The Journal The Authority on Global Business in Japan


JULY 2014
D.C. Doorknock Meets
Japan Caucus

Key members of the ACCJ have once again been knocking on the doors of some of the most powerful and influential policy-makers in the United States, with the agenda headlined this year by the Trans-Pacific Partnership (TPP) trade negotiations, the energy sector, national security issues, and ways to enhance the already close relationship between Japan and the United States.

The annual Washington, D.C. Doorknock took place over three days from April 30, with the eight-strong delegation led by Jay Ponazecki, ACCJ president, and Christopher LaFleur, ACCJ chairman.

This year’s visit took on added significance as the delegation was able to meet with members of the bipartisan US Congressional Caucus on Japan, which was established on March 24 and is jointly chaired by Joaquin Castro, a Democrat from Texas, and Devin Nunes, a Republican from California.

“We were thrilled to see the establishment of this new Congressional body dedicated to supporting greater understanding of and engagement with a country that is the world’s third-largest economy and one of the United States’ staunchest allies and closest friends in this region,” Ponazecki told the ACCJ Journal.

“Having this body in the US Congress to facilitate a greater understanding of the issues in the bilateral relationship can only serve to strengthen the US–Japan relationship in all its facets—from security and cooperation to person-to-person relationships to trade and commerce,” she added.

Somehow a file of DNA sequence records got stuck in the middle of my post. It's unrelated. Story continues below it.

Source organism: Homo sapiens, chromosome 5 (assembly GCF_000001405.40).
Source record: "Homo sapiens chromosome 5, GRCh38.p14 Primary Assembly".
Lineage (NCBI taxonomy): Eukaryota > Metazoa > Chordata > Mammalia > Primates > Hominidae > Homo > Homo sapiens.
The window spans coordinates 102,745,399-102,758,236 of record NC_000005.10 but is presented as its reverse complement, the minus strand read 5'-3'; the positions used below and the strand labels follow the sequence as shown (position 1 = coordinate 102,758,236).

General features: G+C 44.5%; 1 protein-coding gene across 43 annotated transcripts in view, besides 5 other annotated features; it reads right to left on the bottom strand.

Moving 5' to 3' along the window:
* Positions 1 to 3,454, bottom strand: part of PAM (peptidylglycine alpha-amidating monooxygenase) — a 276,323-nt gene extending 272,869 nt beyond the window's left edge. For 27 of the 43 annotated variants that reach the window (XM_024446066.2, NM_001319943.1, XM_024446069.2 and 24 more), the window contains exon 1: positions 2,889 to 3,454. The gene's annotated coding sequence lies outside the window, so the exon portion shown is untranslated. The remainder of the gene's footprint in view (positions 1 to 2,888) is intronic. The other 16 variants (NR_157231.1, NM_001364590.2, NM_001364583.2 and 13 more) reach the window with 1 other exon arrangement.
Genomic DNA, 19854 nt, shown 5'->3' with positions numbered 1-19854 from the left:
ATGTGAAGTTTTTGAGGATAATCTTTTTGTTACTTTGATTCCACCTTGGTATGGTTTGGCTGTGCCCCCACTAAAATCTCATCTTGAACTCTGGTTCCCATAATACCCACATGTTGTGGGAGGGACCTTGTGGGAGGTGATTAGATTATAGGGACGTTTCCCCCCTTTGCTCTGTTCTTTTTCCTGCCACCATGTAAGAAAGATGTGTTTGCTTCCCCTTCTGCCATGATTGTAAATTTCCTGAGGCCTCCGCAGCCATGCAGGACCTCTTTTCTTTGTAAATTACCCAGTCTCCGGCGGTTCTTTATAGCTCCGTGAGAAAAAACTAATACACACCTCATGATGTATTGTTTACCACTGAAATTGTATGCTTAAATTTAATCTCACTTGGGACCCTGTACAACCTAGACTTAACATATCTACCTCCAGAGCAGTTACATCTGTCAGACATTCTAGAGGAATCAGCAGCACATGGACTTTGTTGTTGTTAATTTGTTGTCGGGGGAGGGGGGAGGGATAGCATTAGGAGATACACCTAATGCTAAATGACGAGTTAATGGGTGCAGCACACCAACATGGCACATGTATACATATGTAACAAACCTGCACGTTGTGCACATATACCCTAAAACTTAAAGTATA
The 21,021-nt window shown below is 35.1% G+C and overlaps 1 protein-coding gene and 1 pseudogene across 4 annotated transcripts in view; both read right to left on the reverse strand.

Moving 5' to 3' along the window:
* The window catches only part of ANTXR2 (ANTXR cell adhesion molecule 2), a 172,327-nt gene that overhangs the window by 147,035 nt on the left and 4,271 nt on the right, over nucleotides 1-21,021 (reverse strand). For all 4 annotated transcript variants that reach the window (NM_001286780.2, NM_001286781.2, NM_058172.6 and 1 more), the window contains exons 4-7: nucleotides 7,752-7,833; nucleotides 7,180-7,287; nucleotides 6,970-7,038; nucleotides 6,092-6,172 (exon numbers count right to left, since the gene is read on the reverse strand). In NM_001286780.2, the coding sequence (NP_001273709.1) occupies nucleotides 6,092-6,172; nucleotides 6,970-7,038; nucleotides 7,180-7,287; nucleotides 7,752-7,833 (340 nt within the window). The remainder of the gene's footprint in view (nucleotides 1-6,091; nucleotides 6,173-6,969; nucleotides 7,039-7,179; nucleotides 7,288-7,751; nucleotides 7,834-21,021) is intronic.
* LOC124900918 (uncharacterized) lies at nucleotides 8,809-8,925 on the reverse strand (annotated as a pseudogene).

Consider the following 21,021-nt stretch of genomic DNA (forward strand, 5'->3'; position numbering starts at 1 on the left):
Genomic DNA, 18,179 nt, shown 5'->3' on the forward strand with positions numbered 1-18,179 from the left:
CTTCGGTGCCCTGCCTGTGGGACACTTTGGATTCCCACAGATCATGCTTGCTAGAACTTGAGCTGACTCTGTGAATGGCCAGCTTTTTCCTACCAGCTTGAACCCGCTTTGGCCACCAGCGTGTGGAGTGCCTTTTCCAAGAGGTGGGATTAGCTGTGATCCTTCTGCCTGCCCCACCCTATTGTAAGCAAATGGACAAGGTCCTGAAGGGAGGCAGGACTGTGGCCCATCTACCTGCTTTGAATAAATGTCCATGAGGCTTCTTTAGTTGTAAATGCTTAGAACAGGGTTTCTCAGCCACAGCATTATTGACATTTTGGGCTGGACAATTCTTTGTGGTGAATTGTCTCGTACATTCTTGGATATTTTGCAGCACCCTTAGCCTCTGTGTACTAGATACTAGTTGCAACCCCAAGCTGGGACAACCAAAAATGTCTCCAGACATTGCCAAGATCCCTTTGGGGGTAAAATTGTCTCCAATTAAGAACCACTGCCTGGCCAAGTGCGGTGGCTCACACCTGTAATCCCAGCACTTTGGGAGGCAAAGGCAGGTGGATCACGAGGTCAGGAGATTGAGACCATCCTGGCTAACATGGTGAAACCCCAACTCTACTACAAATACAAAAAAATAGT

The chamber’s delegation had meetings with five senators and 10 representatives, as well as senior members of the staff of several other legislators.

Further meetings were arranged with officials in the administration of President Barack Obama, including the office of the United States Trade Representative as well as the departments of commerce, energy, state, and the treasury.

Additional talks took place with Kenichiro Sasae, Japan’s ambassador to the United States, at the Japanese Embassy, and with academics and experts at Washington think tanks.

Among the issues that came up were the state of Prime Minister Shinzo Abe’s economic growth strategies and economic policies, business opportunities that are being created in Japan as a result of Abenomics, and, looking further into the future, the 2020 Tokyo Olympic and Paralympic Games.

“The big difference with this Doorknock [compared to previous ones] was that we were able to meet members of the Japan Caucus, as it is important for us to know their motivation for joining the group,” said Yoshitaka Sugihara, a governor of the chamber and manager of the Government and Legal Affairs division of Intel KK’s Tokyo office.

One of the key reasons for the interest is that Japanese firms are investing in the Caucus members’ constituencies, and those representatives are keen to know more about the likely impact over both the short and long term.

Japanese car companies alone employ some 300,000 people across the United States.